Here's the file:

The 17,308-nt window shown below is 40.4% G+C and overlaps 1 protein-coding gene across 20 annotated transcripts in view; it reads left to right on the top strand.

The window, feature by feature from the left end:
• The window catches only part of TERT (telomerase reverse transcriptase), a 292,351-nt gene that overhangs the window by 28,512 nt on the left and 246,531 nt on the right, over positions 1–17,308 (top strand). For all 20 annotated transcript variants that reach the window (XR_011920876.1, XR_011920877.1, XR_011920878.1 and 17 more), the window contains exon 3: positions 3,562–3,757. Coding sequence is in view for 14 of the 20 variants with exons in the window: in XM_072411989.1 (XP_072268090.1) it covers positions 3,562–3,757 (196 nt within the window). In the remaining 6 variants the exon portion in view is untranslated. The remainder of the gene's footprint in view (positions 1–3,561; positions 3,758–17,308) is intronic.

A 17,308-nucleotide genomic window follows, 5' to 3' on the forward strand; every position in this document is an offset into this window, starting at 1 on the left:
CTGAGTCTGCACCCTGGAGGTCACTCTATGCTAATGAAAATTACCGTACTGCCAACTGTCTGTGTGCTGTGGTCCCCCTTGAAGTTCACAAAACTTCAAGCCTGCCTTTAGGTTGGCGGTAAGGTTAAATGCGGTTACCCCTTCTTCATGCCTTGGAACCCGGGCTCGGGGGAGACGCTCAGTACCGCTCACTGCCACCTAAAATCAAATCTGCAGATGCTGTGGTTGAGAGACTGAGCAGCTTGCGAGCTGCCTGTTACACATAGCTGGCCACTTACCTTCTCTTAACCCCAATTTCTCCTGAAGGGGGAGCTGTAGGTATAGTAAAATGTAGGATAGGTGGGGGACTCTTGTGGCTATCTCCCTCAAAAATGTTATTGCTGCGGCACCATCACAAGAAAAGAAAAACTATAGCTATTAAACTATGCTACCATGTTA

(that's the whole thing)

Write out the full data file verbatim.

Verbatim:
The 17,308-nt window shown below is 40.4% G+C and overlaps 1 protein-coding gene across 20 annotated transcripts in view; it reads left to right on the top strand.

The window, feature by feature from the left end:
• The window catches only part of TERT (telomerase reverse transcriptase), a 292,351-nt gene that overhangs the window by 28,512 nt on the left and 246,531 nt on the right, over positions 1–17,308 (top strand). For all 20 annotated transcript variants that reach the window (XR_011920876.1, XR_011920877.1, XR_011920878.1 and 17 more), the window contains exon 3: positions 3,562–3,757. Coding sequence is in view for 14 of the 20 variants with exons in the window: in XM_072411989.1 (XP_072268090.1) it covers positions 3,562–3,757 (196 nt within the window). In the remaining 6 variants the exon portion in view is untranslated. The remainder of the gene's footprint in view (positions 1–3,561; positions 3,758–17,308) is intronic.

A 17,308-nucleotide genomic window follows, 5' to 3' on the forward strand; every position in this document is an offset into this window, starting at 1 on the left:
CTGAGTCTGCACCCTGGAGGTCACTCTATGCTAATGAAAATTACCGTACTGCCAACTGTCTGTGTGCTGTGGTCCCCCTTGAAGTTCACAAAACTTCAAGCCTGCCTTTAGGTTGGCGGTAAGGTTAAATGCGGTTACCCCTTCTTCATGCCTTGGAACCCGGGCTCGGGGGAGACGCTCAGTACCGCTCACTGCCACCTAAAATCAAATCTGCAGATGCTGTGGTTGAGAGACTGAGCAGCTTGCGAGCTGCCTGTTACACATAGCTGGCCACTTACCTTCTCTTAACCCCAATTTCTCCTGAAGGGGGAGCTGTAGGTATAGTAAAATGTAGGATAGGTGGGGGACTCTTGTGGCTATCTCCCTCAAAAATGTTATTGCTGCGGCACCATCACAAGAAAAGAAAAACTATAGCTATTAAACTATGCTACCATGTTA